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Life on the 'Loneliest Road' : 287-Mile Stretch of U.S. 50 Is America Minus Tourist Traps

August 25, 1986|CHARLES HILLINGER | Times Staff Writer

EUREKA, Nev. — John Raisbeck, 54, and his wife, Barbara, 50, rolled their motorcycle to a stop a few miles east of this tiny old gold and silver mining town.

"We're taking a break to inhale the clean, clear air, to gaze at the gorgeous purple mountain. We don't see this kind of country where we're from," Raisbeck said.

The Raisbecks were from Hookstown, Pa., riding across the heart of America on their motorcycle to visit their children and grandchildren in Sacramento.

They were on U.S. 50, along a 287-mile stretch of narrow two-lane pavement slicing through high desert and mountains from Ely to Fernley, Nev.

They could see for miles in all directions. The road disappeared like a straight pencil line east and west.

It was so quiet you could hear the blood rush through your ears.

This is the section of highway that Life magazine and the American Automobile Assn. called "the loneliest road in America."

"It's totally empty. There are no points of interest. We don't recommend it. We warn all motorists not to drive there unless they're confident of their survival skills," the July issue of Life quoted an unnamed AAA counselor as saying about U.S. 50 in Nevada.

But for the Raisbecks the ride on U.S. 50 was the thrill of a lifetime.

"We have seen wild horses, antelope and deer along the road. It's God's country. The wide open spaces of Nevada are the best part of the trip so far," Barbara Raisbeck said as she and her husband hopped back onto their bike.

They were off for an 11-mile side trip on a dirt road to Hamilton, Eberhardt, Treasure City and Sherman, all 19th-Century ghost towns.

Ten thousand people lived in huts and caves in the boom camps dotting the 8,000-to-10,500-foot slopes of Mt. Hamilton, working the rich diggings more than a century ago. Now there are only occasional ruins and foundations, lost dreams and no people.

Up the road at Eureka, population 600, at the town's tiny bank--it was once a brewery--janitor Estell Genzoli, 82, was sweeping out the place, as she has each late afternoon for the last 30 years. The sprightly widow has also been the reporter for the weekly Eureka Sentinel the same length of time.

A photo of Edna Covert Plummer adorned a plaque in the bank. The first woman district attorney in the United States in 1918, Plummer founded the bank with old-fashioned lattice-like iron teller cages in 1920.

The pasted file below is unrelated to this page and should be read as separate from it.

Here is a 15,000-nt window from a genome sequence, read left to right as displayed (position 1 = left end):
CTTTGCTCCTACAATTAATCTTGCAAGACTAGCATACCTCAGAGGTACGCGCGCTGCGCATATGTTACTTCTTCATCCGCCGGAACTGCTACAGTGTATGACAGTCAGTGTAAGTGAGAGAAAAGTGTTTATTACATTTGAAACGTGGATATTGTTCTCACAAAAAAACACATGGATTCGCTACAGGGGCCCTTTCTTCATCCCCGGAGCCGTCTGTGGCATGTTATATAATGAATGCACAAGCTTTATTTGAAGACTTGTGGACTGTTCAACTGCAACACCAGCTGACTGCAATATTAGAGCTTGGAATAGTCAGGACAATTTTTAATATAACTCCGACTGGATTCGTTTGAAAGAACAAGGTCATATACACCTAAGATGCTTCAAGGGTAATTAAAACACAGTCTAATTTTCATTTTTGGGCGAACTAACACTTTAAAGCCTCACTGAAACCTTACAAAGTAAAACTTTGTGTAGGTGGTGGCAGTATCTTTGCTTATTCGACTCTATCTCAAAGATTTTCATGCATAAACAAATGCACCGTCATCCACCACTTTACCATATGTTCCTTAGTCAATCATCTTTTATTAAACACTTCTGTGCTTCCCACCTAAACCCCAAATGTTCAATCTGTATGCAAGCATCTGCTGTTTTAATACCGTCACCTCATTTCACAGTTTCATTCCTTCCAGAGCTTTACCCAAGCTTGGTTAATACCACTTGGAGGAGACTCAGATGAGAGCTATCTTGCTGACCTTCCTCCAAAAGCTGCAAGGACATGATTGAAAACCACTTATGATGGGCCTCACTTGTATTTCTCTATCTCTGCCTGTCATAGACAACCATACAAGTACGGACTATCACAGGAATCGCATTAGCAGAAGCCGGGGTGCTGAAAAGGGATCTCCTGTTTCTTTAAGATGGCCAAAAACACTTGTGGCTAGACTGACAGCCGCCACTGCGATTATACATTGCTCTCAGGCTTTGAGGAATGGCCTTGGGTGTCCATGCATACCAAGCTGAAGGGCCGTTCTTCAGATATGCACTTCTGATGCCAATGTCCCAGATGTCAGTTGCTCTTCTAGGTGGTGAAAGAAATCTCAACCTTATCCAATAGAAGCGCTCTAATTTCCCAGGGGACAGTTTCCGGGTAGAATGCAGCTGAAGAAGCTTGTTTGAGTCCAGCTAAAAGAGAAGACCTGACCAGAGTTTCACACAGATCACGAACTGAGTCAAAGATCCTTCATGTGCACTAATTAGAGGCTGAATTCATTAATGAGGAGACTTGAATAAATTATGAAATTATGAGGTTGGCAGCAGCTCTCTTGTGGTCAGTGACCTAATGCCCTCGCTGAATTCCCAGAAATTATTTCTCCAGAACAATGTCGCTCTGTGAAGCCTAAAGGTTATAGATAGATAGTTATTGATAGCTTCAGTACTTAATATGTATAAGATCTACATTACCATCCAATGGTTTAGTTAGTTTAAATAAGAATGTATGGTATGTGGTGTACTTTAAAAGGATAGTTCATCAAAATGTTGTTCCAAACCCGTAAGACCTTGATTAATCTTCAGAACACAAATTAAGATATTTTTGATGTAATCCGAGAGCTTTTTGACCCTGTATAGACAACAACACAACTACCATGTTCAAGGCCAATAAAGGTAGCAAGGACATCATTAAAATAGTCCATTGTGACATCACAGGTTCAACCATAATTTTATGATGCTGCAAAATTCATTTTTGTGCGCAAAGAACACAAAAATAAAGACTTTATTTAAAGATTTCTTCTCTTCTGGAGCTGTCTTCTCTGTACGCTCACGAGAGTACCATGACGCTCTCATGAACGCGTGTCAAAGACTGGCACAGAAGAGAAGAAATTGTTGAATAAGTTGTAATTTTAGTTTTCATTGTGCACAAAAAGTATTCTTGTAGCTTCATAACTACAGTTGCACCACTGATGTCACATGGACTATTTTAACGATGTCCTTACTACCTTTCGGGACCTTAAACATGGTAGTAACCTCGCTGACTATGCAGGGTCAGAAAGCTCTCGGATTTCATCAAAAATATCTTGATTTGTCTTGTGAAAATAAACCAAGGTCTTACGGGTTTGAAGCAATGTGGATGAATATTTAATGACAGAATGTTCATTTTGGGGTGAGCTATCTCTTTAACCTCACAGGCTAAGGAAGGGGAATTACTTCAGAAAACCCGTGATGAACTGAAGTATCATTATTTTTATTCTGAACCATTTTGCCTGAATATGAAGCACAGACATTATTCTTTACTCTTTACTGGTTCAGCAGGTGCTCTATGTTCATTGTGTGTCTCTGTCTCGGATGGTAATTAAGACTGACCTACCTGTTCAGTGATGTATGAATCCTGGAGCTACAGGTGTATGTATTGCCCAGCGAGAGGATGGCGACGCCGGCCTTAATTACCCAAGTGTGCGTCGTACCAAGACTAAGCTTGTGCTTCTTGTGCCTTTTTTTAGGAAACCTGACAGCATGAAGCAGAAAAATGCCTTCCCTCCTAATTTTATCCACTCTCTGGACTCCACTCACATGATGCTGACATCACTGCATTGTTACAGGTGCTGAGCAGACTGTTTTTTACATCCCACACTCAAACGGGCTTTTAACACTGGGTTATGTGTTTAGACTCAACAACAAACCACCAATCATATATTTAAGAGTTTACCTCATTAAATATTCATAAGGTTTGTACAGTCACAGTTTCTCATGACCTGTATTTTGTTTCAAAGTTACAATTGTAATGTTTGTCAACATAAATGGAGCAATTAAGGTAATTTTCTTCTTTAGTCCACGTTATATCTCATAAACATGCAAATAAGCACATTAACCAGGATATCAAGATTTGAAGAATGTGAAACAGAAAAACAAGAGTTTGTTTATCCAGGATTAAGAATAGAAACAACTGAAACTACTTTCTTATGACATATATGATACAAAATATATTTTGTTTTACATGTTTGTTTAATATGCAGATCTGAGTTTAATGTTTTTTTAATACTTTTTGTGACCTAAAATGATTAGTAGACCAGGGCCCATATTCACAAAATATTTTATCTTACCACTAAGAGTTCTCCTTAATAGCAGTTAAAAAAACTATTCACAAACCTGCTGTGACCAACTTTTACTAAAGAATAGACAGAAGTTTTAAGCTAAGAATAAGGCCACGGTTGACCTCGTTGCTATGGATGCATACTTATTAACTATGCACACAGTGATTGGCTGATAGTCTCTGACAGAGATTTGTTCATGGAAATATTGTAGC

As for U.S. 50 being "the loneliest road in America with no points of interest," Genzoli retorted bluntly:

"What a ridiculous statement. It makes my blood boil. Whoever said that must be blind. Take Eureka. It hasn't hardly changed in the last 100 years. It isn't a tourist trap. It's for real. It's unique."

Well, Eureka is definitely different.

The tiny town claims to have more cemeteries than any other town in America. There are separate cemeteries for the well-to-do and for those who died from contagious diseases. Neither is used today, however.

There are Indian, Chinese, Oddfellows, city and county, Masonic, Catholic, Jewish and Protestant cemeteries. There are more dead than alive by a long shot in Eureka.

The town is undermined with a network of tunnels, dug by early day Chinese miners as gambling and opium dens, later used by bootleggers during Prohibition.

In Ely, population 4,500, at the eastern end of the "loneliest road in America," Mayor Barlow White, 52, echoed the storm of protest by residents, ranchers, miners and businessmen in Nevada's White Pine, Eureka, Lander and Churchill counties.

"Wide open spaces. Last frontier. No crowd pollution. That's the beauty of this country. That's what we're all about," White said.

Businesses in this high-desert country are dependent upon highway traffic for income. U.S. 50 is the shortest route from Denver to San Francisco.

White told how chambers of commerce for five towns and four counties along the road joined with the Nevada Commission on Tourism in seeking to capitalize on the "loneliest road" designation. They have launched an "I Survived Highway 50" program.

The state has prepared "I Survived Highway 50" kits with maps, descriptive information about scenic attractions and lists of services and facilities in the five towns.

The package contains a form with spaces for an "I Survived" stamp available in Ely, Eureka, Austin, Fallon and Fernley. On completing the drive motorists may send the form in to the Tourist Commission and receive in return an "I Survived Highway 50" certificate signed by Nevada's governor.

"Sure the 'I Survived' kit is tongue-in-cheek," admitted Richard Moreno, public affairs officer with the Tourism Commission. "But we're trying to attract people, not discourage them from using the highway."

Moreno called the long stretch of U.S. 50 "a journey through a land where cowboys are the genuine article. The dust on their boots, the smell on their clothes and the sweat stains on their hats were earned. This is one of the last opportunities to experience and see living reminders of the vanishing American West."

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